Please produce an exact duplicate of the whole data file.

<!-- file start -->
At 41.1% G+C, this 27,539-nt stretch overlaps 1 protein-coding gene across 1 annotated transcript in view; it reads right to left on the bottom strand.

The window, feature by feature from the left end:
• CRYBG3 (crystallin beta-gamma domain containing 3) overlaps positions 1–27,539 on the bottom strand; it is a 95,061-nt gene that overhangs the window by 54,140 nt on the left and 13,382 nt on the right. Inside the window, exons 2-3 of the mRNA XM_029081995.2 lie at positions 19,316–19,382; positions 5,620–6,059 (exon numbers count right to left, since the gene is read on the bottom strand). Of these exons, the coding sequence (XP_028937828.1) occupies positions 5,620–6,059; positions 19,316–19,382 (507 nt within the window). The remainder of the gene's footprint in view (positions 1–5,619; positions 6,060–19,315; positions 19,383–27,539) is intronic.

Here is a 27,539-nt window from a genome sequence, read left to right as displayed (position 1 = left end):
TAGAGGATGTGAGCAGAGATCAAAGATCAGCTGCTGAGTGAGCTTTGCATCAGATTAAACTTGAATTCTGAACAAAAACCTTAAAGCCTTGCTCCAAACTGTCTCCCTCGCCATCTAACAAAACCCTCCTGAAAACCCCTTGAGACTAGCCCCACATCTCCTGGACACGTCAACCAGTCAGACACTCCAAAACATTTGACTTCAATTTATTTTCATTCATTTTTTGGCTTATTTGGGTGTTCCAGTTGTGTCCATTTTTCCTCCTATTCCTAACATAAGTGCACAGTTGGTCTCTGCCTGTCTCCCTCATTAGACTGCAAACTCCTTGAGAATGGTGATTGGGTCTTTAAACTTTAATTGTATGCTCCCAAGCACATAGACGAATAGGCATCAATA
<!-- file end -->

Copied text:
At 41.1% G+C, this 27,539-nt stretch overlaps 1 protein-coding gene across 1 annotated transcript in view; it reads right to left on the bottom strand.

The window, feature by feature from the left end:
• CRYBG3 (crystallin beta-gamma domain containing 3) overlaps positions 1–27,539 on the bottom strand; it is a 95,061-nt gene that overhangs the window by 54,140 nt on the left and 13,382 nt on the right. Inside the window, exons 2-3 of the mRNA XM_029081995.2 lie at positions 19,316–19,382; positions 5,620–6,059 (exon numbers count right to left, since the gene is read on the bottom strand). Of these exons, the coding sequence (XP_028937828.1) occupies positions 5,620–6,059; positions 19,316–19,382 (507 nt within the window). The remainder of the gene's footprint in view (positions 1–5,619; positions 6,060–19,315; positions 19,383–27,539) is intronic.

Here is a 27,539-nt window from a genome sequence, read left to right as displayed (position 1 = left end):
TAGAGGATGTGAGCAGAGATCAAAGATCAGCTGCTGAGTGAGCTTTGCATCAGATTAAACTTGAATTCTGAACAAAAACCTTAAAGCCTTGCTCCAAACTGTCTCCCTCGCCATCTAACAAAACCCTCCTGAAAACCCCTTGAGACTAGCCCCACATCTCCTGGACACGTCAACCAGTCAGACACTCCAAAACATTTGACTTCAATTTATTTTCATTCATTTTTTGGCTTATTTGGGTGTTCCAGTTGTGTCCATTTTTCCTCCTATTCCTAACATAAGTGCACAGTTGGTCTCTGCCTGTCTCCCTCATTAGACTGCAAACTCCTTGAGAATGGTGATTGGGTCTTTAAACTTTAATTGTATGCTCCCAAGCACATAGACGAATAGGCATCAATA